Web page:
Pierre-Louis: There will definitely be discussion in some way, shape, or form around diversity, equity, and inclusion within E3, in some of those discussions. We thought it was important to showcase where our industry is and what our thinking is. Not as ESA, but as the people who make up the industry. We think it’s important to highlight those conversations so that we as a community can acknowledge where we are and where we can go, and that it’s part of all the things we care about. We’ll definitely take moments to showcase those things.
GamesBeat: What do you think absorbing all of the change in the industry that’s happening now, all the deal-making that’s happened — Ed Fries was telling me that he was in contact with 80 or more game-focused venture funds now. From a couple of different sources, I hear that the first quarter’s worth of deals for acquisitions, investment, and public offerings was greater than it was for all of last year. It’s this unprecedented amount of financial activity around games and the industry now. What do you think about what’s happening?
Pierre-Louis: Our ambition, our focus as ESA tends to be more on policy issues than economics. The only observation I’ll make is that investors are always looking for growth opportunities, and if they’re coalescing around games, then it means that from their perspective, the trend of growth will continue. It’s unclear whether the same case will continue from this past year, but the trend lines for over a decade have been growth. They must be seeing the same things that our industry has been seeing.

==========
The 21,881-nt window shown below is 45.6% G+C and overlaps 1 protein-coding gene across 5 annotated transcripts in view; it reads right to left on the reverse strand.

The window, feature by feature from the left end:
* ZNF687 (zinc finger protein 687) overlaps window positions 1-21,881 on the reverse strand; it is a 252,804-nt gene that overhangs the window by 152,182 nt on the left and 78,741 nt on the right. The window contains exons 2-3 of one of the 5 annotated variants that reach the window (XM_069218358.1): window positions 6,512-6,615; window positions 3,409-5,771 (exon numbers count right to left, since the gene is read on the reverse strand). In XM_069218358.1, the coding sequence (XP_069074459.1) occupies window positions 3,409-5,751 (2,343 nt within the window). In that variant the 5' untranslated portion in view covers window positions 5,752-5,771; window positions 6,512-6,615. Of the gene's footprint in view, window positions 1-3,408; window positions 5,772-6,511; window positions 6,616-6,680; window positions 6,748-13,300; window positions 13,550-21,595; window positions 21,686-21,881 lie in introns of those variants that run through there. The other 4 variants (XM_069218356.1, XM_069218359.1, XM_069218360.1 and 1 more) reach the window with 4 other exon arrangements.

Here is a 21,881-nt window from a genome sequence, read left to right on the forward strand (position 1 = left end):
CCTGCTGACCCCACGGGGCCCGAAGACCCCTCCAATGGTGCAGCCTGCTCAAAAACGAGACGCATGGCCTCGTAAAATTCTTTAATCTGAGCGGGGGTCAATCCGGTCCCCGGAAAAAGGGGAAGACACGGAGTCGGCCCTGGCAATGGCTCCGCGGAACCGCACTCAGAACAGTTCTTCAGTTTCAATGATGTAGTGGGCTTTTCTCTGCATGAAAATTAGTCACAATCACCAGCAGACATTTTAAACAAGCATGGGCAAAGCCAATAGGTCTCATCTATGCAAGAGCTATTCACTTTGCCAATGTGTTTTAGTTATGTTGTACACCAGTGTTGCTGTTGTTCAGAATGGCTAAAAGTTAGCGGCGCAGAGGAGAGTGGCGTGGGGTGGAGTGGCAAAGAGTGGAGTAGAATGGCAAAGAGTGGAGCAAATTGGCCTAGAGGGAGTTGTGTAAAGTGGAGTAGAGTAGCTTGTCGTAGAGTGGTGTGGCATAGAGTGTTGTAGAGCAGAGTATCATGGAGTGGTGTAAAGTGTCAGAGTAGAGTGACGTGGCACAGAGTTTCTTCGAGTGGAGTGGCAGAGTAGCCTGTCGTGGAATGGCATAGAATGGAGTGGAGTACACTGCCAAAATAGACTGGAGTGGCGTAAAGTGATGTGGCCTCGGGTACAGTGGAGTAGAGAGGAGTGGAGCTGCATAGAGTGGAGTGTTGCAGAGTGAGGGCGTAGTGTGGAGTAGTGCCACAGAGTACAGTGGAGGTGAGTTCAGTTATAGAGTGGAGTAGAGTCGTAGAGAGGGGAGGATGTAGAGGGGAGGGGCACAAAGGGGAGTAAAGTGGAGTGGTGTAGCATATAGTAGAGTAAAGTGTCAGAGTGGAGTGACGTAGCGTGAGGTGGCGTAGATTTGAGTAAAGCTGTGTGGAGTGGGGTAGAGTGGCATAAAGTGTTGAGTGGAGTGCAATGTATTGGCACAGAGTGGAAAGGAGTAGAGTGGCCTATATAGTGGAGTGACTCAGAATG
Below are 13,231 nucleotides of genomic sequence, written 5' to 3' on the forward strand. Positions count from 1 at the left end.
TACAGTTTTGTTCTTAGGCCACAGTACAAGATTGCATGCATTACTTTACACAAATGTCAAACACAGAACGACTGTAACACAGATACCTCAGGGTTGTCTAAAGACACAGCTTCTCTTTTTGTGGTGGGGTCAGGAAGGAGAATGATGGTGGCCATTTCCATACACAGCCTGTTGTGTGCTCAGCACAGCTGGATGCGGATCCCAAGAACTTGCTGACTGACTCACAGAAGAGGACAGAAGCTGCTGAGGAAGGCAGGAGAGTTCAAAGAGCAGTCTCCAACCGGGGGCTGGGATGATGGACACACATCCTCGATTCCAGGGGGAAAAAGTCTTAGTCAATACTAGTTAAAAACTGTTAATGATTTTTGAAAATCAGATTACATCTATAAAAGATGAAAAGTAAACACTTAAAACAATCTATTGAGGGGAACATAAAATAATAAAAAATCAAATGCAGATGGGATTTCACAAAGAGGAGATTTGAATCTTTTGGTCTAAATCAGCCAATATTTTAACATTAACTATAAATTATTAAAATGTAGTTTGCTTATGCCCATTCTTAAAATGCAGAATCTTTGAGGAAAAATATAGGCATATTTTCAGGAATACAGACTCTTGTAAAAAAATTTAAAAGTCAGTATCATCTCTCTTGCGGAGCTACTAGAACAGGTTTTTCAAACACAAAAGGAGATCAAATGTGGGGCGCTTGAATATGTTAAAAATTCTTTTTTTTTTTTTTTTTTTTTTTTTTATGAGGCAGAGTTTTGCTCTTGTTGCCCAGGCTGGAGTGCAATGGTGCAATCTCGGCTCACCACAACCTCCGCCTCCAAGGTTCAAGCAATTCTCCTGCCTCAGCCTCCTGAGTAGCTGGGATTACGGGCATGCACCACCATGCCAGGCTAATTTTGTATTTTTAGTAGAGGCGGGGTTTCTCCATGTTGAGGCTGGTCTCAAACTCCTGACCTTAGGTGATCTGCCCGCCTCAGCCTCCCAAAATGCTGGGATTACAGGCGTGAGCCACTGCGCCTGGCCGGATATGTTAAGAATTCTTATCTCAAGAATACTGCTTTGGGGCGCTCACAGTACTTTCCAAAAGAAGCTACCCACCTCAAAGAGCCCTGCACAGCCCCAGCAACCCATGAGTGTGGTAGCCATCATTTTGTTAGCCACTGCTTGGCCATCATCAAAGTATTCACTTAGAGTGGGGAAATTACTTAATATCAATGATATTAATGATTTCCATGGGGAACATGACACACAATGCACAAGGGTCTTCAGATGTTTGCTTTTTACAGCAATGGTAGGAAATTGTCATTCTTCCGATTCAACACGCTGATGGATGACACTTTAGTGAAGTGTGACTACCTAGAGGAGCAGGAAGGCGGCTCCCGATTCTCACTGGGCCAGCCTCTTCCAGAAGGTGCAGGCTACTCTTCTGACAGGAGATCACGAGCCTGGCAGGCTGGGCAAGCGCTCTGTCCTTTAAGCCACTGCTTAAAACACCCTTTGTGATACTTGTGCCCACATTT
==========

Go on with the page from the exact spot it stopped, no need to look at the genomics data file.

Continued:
Gaming conquers all
GamesBeat: Are we fairly confident when we say that gaming is the biggest entertainment industry now, in many different ways of looking at it?
Pierre-Louis: I’ve heard it explained that way. I’m trying to answer this in the right way. The video game industry — I don’t know where we stand with respect to all of television. And when I say that I mean all the streaming services and everything else. I don’t know how you bundle all of those. But when you talk about the traditional media and traditional modes of entertainment that people gravitate toward, gaming is the largest medium. Whether you look at it by revenue or by number of people who are playing, which is 1-in-3 around the world, it’s an enormous amount of people playing games. It’s certainly the largest form of entertainment when you look at it through traditional means.
GamesBeat: I thought you were going to say, “We’ve done a slam dunk on Hollywood.”
Pierre-Louis: I don’t know how you gauge that. I can’t tell you how Netflix and Hulu and all of those combine. That creates a new window for a lot of programming. I don’t want to overstate the case if I don’t have those numbers. But some people will say it’s the largest in the world period. Depending on how you define it, that’s a true statement.
GamesBeat: It’s a good time to be in the industry.
Pierre-Louis: It is. And it’s a great time for people who love games to be in games, because great games are still coming out, as we’ll see at E3. There’s a lot to come, even though we have a great store of games already. There’s even more coming.